p^(8640+1080 log p) < exp(17280) which is true provided p >= 298000 or thereabouts. So ... if I haven't botched the above in any way (which I probably have), you "only" need to check a few hundred thousand values of L. You'd do that in practice by calculating log 3 / log 2 with sufficient accuracy (plain ol' double precision should be fine) and looking to see how close to an integer you can get by multiplying it by an integer up to a few hundred thousand in size.  Gareth McCaughan .sig under construc 
Von: Gareth
McCaughan gareth.mccaug...@pobox.com
I wrote: > According to theorems mentioned at the start of chapter 3 of Baker's "Transcendental Number Theory", the following is true. .. > So ... if I haven't botched the above in any way (which > I probably have), you "only" need to check a few hundred > thousand values of L. You'd do that in practice by calculating > log 3 / log 2 with sufficient accuracy (plain ol' double > precision should be fine) and looking to see how close to > an integer you can get by multiplying it by an integer > up to a few hundred thousand in size.
I just received some email from a friend of mine who knows much more about number theory than I do, observing that (1) it's rather well known (to those who know such things, I suppose) that the 3n+1 conjecture itself follows from some sort of bounds on the approximability of log 3 / log 2 by rationals, and (2) that the required bounds are much tighter than those obtainable by methods of the sort I mentioned. So if Gottfried Helms's conjecture is strong enough to do much for the 3n+1 conjecture (I'm not sure what a "primitive loop" is, I'm afraid) then the argument I sketched probably has some big holes in it. Contrariwise, if I've somehow managed to break my perfect record of never posting anything to sci.math.research without at least one serious mistake, then Gottfried's conjecture probably doesn't imply anything very exciting about the Collatz conjecture. It's after midnight local time and I should be in bed, so I shan't attempt to determine which of the three possibilities  the third being that Gottfried and I are both right, and that Gottfried has found a way to make progress on Collatz with weaker inequalities than others have obtained  is the truth. I'm just sounding a note of caution. :)  Gareth McCaughan sig under construc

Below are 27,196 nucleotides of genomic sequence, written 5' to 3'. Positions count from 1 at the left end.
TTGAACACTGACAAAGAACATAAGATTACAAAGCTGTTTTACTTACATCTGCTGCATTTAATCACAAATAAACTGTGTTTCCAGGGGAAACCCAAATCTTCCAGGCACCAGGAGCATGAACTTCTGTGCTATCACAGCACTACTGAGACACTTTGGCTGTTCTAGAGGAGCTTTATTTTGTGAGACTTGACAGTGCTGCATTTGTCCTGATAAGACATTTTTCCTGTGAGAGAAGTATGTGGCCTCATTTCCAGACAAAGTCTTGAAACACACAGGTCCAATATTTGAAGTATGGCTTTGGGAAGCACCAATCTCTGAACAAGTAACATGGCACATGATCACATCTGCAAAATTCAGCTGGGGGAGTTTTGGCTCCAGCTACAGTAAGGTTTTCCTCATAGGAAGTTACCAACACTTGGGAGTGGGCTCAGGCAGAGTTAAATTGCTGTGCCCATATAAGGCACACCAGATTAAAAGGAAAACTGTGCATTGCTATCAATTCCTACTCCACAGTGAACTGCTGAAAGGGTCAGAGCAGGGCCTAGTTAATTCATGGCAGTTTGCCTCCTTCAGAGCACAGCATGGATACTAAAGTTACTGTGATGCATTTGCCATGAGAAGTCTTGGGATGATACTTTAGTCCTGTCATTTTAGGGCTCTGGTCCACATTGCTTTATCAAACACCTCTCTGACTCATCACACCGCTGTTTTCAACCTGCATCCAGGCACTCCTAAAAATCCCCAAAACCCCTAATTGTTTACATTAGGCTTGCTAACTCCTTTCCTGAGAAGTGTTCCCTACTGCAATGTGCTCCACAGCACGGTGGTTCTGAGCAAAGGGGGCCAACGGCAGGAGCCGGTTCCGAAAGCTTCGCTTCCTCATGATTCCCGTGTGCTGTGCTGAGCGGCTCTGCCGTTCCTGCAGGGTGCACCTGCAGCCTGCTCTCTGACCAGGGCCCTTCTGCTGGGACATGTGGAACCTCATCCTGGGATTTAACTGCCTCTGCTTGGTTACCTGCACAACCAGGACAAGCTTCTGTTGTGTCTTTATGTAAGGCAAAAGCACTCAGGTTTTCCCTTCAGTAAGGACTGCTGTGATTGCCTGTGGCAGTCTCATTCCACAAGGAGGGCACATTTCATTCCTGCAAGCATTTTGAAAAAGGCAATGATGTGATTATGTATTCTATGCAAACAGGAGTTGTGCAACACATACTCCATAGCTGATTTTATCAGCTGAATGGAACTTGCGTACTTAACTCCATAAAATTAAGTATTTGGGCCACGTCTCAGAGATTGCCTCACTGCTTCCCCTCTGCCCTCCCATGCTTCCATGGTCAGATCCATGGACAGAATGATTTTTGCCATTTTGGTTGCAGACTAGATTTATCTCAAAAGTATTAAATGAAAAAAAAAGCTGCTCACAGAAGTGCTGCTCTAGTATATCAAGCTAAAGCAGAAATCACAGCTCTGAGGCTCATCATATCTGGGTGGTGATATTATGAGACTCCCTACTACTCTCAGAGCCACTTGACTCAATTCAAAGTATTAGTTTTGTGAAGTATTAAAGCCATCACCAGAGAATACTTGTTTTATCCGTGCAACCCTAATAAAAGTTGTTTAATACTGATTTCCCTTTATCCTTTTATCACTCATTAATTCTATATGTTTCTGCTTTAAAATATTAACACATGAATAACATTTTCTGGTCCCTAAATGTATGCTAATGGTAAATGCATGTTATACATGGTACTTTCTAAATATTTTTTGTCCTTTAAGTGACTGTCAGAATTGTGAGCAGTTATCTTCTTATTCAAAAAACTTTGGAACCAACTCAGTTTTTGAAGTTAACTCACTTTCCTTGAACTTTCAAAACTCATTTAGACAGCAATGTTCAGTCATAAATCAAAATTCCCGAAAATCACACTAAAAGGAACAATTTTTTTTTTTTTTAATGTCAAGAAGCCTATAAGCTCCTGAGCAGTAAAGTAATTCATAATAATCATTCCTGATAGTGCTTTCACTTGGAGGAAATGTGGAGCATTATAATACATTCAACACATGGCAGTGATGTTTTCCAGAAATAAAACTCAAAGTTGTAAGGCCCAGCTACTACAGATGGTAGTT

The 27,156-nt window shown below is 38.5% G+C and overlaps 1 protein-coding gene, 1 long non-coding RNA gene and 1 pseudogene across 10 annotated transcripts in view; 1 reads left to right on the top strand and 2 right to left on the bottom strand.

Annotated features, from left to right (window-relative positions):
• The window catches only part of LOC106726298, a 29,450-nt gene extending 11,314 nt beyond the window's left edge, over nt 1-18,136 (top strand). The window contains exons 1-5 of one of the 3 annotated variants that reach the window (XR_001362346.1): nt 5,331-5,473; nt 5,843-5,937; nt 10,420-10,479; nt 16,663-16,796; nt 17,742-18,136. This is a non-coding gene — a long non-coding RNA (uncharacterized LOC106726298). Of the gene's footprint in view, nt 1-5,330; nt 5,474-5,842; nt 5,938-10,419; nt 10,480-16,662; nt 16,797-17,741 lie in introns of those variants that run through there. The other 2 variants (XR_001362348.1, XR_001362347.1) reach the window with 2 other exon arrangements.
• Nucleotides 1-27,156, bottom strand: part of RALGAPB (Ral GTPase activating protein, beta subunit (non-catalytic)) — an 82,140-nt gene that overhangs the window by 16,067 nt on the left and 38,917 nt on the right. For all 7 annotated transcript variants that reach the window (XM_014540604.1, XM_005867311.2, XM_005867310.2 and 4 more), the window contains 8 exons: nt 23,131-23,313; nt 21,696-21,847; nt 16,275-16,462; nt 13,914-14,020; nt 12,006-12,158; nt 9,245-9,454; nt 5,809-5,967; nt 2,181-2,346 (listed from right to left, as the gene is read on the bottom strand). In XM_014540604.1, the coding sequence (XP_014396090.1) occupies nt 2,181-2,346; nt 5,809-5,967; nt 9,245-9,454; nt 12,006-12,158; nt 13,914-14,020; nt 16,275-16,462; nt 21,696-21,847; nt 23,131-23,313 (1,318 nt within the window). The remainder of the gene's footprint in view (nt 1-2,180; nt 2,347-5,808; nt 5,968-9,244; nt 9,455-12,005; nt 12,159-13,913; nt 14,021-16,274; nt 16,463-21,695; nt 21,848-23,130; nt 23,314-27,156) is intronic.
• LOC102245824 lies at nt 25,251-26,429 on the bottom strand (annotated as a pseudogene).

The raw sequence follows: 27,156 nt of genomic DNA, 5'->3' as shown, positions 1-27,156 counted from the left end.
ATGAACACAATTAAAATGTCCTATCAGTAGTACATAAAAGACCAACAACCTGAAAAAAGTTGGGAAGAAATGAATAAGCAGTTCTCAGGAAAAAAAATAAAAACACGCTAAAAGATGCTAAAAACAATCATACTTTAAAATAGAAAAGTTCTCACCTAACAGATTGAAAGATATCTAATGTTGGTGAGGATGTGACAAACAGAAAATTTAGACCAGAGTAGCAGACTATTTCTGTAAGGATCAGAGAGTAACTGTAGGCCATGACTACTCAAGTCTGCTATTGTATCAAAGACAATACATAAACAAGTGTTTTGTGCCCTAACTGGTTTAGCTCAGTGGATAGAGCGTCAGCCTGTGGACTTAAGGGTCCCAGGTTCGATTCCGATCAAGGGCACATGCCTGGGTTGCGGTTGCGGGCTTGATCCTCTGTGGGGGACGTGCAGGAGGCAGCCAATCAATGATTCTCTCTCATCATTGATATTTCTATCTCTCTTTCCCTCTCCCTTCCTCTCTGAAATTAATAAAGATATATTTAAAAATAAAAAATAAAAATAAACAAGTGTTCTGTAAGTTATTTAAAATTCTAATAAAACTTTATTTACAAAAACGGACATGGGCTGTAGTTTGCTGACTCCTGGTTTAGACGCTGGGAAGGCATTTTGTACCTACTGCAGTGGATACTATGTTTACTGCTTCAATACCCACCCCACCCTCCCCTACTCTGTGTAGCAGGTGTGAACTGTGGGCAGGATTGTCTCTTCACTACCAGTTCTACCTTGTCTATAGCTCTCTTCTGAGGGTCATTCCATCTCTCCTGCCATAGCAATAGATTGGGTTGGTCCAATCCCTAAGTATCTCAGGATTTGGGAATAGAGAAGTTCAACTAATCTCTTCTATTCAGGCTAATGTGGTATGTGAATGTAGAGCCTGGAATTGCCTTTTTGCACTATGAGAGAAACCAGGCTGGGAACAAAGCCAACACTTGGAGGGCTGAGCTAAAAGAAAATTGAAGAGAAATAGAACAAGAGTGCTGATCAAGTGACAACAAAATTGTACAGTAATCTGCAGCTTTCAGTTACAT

Von: Gottfried
Helms he...@unikassel.de
Gareth McCaughan schrieb:: > I wrote: >>According to theorems mentioned at the start of chapter 3 >>of Baker's "Transcendental Number Theory", the following is >>true. > .. >>So ... if I haven't botched the above in any way (which >>I probably have), you "only" need to check a few hundred >>thousand values of L. You'd do that in practice by calculating >>log 3 / log 2 with sufficient accuracy (plain ol' double >>precision should be fine) and looking to see how close to >>an integer you can get by multiplying it by an integer >>up to a few hundred thousand in size. > I just received some email from a friend of mine who knows > much more about number theory than I do, observing that > (1) it's rather well known (to those who know such things, > I suppose) that the 3n+1 conjecture itself follows from > some sort of bounds on the approximability of log 3 / log 2 > by rationals, and (2) that the required bounds are much > tighter than those obtainable by methods of the sort I > mentioned. So if Gottfried Helms's conjecture is strong > enough to do much for the 3n+1 conjecture (I'm not sure > what a "primitive loop" is, I'm afraid) then the argument > I sketched probably has some big holes in it. Contrariwise, > if I've somehow managed to break my perfect record of > never posting anything to sci.math.research without at > least one serious mistake, then Gottfried's conjecture > probably doesn't imply anything very exciting about the > Collatz conjecture. It's after midnight local time and > I should be in bed, so I shan't attempt to determine > which of the three possibilities  the third being > that Gottfried and I are both right, and that Gottfried > has found a way to make progress on Collatz with weaker > inequalities than others have obtained  is the truth. > I'm just sounding a note of caution. :)
Hmmm, the stated inequality results from a "primitive" loop, let me explain that. 
Assume the transformation T on an odd x with the parameter A y= T(x;A) being y= (3x+1)/2^A where A is the highest exponent keeping y integral (which is actually only a short form for multiple steps of the collatztransformation, collecting all subsequent x/2  operations) and allowing short form for recursive notation:
z= T(y;B) = T(T(x;A);B) = T(x;A,B) then a loop of, for instance, length 2 occurs, if z = T(x;A,B) = x